Gregor, who was behind me was rolled and dismasted. That’s what happened to me too. But in addition to the damage that the boat sustained, I also suffered a back injury which confined me to the bunk. I had to call for rescue.

The Australians, who are responsible for rescue coordination in that area, quickly mobilised a French fisheries patrol vessel called Osiris to come to my rescue. At the same time, Gregor rigged a temporary mast and headed to me. Finally, it was Osiris that picked me and took me to Amsterdam Island.

Photo: Abhilash TomyPhoto: Abhilash Tomy

Correspondent: How did you prepare for this race?

Abhilash Tomy: The preparation was a long-winded affair as the boat had to be freshly constructed. We managed to get things right and ship it to the Netherlands where we reassembled her.

I also had to identify spares and tools, repair materials, and figure out all the food and water and medicines that I had to carry.

I had to undergo courses in medical care and survival and I had to get my radio license. I had to relearn celestial navigation so that I could navigate without a GPS.

Correspondent: Don’t you feel lonely during sail?

Abhilash Tomy: Absolutely not.

Photo: Abhilash TomyPhoto: Abhilash Tomy

Correspondent: What exactly do you like about sailing?

Abhilash Tomy: The solitude that sailing has to offer.

Correspondent: When your yacht was hit by the storm, how did you survive those three days?

Abhilash Tomy: The boat was dismasted and I suffered a severe back injury which left me immobilised until rescue came which happened three days later.

I could not get up and feed myself, nor could I pour myself any water. I remained confined to my bunk for three days during which I kept myself alive on just iced tea.

The storm raged on outside.

Since it was a back injury I had to be very careful not to worsen the injury since an aggravation could have led to paralysis.

Photo: Abhilash TomyPhoto: Abhilash Tomy

Correspondent: Your yacht was a replica of Robin Knox-Johnston’s Suhaili, winner of the first Golden Globe Race. Any specific reason for the replica?

Abhilash Tomy: I was keen to build a boat in India and the only design that was approved for fresh construction was a Suhaili replica since that was the original race winner.

Suhaili was built on a 1923 design by William Atkins called Eric 32. The Suhaili was built in Mumbai.

Despite the fact that a Suhaili replica was a very slow design, I chose this one so that I could go for the race with a boat built in India.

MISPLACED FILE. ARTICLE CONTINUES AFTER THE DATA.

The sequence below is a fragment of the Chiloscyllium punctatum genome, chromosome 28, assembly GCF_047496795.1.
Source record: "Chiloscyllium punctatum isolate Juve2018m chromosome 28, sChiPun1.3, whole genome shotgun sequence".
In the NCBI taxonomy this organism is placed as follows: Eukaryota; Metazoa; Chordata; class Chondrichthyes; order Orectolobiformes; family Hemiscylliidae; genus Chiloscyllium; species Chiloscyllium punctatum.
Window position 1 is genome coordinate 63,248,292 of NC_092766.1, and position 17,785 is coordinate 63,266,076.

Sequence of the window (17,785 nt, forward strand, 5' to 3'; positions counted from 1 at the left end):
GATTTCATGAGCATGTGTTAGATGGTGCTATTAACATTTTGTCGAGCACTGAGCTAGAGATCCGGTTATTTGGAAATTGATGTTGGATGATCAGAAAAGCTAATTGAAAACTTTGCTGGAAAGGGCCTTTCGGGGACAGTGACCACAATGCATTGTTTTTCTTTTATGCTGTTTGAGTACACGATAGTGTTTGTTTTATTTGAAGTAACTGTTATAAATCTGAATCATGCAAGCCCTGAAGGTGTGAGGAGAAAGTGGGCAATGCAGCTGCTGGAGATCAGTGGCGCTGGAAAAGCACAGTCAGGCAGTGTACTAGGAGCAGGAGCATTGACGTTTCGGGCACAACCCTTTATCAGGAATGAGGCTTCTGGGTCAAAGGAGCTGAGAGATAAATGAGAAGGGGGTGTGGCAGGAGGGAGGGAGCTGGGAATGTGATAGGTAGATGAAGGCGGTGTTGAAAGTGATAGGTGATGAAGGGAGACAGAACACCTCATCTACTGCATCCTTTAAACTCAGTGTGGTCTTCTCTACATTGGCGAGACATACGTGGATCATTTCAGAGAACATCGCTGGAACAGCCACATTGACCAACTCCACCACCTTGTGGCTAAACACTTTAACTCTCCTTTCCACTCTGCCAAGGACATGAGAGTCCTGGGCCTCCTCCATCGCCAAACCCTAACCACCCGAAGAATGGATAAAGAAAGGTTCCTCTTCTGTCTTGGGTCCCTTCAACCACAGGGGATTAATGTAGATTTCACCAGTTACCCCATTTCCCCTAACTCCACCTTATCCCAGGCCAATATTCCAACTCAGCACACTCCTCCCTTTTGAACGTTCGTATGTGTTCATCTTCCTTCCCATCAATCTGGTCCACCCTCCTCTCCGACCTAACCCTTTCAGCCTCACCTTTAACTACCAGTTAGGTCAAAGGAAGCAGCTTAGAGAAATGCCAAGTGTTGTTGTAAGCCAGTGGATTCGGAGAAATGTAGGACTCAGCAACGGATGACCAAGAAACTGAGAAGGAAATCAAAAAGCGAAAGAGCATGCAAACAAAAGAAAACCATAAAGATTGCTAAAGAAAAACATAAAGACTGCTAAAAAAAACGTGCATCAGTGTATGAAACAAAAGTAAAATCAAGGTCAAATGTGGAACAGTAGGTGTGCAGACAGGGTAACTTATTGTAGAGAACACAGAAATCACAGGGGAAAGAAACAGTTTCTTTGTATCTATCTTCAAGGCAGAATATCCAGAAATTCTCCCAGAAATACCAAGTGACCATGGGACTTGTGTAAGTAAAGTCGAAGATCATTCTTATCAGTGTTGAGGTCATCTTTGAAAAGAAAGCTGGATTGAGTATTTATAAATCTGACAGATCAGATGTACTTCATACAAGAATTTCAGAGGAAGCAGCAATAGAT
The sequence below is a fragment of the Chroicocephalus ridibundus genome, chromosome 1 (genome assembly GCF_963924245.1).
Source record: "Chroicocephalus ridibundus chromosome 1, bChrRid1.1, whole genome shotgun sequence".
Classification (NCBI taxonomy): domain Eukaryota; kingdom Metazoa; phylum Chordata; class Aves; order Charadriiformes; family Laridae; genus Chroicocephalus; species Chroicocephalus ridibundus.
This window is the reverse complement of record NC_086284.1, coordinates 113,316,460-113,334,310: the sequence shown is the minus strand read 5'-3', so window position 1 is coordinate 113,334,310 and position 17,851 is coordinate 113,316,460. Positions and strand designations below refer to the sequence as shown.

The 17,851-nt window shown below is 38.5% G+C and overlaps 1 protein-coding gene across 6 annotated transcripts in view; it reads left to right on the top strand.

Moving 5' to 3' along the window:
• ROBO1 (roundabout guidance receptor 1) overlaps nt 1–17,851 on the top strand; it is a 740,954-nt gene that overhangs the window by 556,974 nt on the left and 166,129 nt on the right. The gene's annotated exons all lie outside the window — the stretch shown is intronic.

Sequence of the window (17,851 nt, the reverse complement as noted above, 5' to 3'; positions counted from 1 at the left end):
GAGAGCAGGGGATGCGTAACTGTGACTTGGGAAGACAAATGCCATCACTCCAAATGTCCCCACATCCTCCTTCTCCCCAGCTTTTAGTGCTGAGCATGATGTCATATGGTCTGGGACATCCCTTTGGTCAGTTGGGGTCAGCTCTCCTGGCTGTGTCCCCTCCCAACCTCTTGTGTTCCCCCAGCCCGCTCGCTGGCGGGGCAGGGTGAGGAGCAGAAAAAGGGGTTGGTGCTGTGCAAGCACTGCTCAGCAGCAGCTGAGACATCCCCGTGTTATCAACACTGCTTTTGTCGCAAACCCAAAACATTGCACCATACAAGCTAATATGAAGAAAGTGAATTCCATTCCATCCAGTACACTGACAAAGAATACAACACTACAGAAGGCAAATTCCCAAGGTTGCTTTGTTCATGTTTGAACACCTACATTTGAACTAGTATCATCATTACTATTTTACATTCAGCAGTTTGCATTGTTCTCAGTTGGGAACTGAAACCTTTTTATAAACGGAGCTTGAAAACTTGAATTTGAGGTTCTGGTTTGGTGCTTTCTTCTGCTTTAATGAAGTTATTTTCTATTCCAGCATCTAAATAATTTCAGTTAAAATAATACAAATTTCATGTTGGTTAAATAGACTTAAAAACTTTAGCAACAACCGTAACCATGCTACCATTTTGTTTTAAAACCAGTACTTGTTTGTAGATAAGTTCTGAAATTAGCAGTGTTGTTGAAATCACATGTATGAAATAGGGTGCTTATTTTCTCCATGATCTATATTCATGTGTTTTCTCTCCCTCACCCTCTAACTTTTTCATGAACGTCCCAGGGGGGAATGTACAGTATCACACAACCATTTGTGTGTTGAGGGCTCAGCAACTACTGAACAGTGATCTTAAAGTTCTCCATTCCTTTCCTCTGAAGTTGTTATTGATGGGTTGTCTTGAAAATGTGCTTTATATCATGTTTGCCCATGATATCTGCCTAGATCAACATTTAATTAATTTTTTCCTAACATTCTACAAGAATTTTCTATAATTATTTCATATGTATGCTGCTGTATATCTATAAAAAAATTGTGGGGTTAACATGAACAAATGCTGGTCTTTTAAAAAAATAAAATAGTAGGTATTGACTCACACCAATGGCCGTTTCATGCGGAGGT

Photo: Abhilash TomyPhoto: Abhilash Tomy

Correspondent: What are your future plans?

Abhilash Tomy: In the immediate future, I want to get fit. The accident had caused multiple fractures to my spine. I have titanium rods to stabilise it and they are going to be there forever.

I lost about 20 kgs of weight during the accident. So it took a lot of effort and therapy to get back into some shape. I do hope I get fit and I can get back to doing what I love the most – to fly and sail.

Correspondent: Any message for the youth?

Abhilash Tomy: Youth is a time when you must invest in yourself. This is a time when you have age and health on your side and you should be trying a lot of new things!

Correspondent: When will you participate in the race again?

Abhilash Tomy: I really don’t know if I will. It all depends on my recovery.

Photo: Abhilash TomyPhoto: Abhilash Tomy

Correspondent: How would you sum up your journey in a sentence?

Abhilash Tomy: It was a wonderful experience and it was worth it, especially if it somehow made a difference to people in India.

Cdr. Tomy has also represented India in the 2011 Cape Town to Rio Race, the Spanish Copa del Rey Race in 2014 and the Korea Cup for two years in succession.

He is the only Indian to complete solo, non-stop circumnavigation of the globe in 2012-13 onboard the Indian Naval Sailing Vessel (INSV) Mhadei and has covered 53,000 nautical miles under sail.

He has been awarded the Tenzing Norgay National Adventure Award, the Kirti Chakra for valour and courageous action and Mac Gregor medal.